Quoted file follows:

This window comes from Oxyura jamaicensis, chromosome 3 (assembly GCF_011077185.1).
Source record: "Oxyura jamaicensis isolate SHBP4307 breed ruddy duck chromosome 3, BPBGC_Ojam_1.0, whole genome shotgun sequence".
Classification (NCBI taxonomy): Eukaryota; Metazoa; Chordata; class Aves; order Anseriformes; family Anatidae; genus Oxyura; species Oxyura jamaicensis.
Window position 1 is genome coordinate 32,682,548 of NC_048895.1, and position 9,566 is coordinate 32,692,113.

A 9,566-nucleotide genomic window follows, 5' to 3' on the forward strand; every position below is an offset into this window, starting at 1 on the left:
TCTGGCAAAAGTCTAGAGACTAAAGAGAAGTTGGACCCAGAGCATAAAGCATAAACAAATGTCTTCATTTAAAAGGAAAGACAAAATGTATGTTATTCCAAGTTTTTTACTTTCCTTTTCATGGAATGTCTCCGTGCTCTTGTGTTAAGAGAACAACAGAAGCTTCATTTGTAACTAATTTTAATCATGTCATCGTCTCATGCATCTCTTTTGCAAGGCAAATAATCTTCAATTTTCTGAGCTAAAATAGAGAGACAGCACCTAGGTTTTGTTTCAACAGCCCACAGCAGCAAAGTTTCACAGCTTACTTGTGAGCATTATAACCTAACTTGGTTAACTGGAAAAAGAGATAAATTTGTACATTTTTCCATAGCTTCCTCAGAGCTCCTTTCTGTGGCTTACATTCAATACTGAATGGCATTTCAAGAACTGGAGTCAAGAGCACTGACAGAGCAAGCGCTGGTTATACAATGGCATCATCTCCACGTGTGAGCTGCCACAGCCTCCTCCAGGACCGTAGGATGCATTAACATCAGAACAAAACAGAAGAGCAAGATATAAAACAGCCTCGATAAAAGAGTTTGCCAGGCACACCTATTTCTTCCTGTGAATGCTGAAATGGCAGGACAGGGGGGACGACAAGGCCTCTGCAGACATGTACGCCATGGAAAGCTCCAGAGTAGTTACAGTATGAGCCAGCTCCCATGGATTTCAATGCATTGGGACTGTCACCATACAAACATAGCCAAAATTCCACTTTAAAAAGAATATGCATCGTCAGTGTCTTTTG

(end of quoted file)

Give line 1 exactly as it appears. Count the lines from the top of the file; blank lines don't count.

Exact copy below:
This window comes from Oxyura jamaicensis, chromosome 3 (assembly GCF_011077185.1).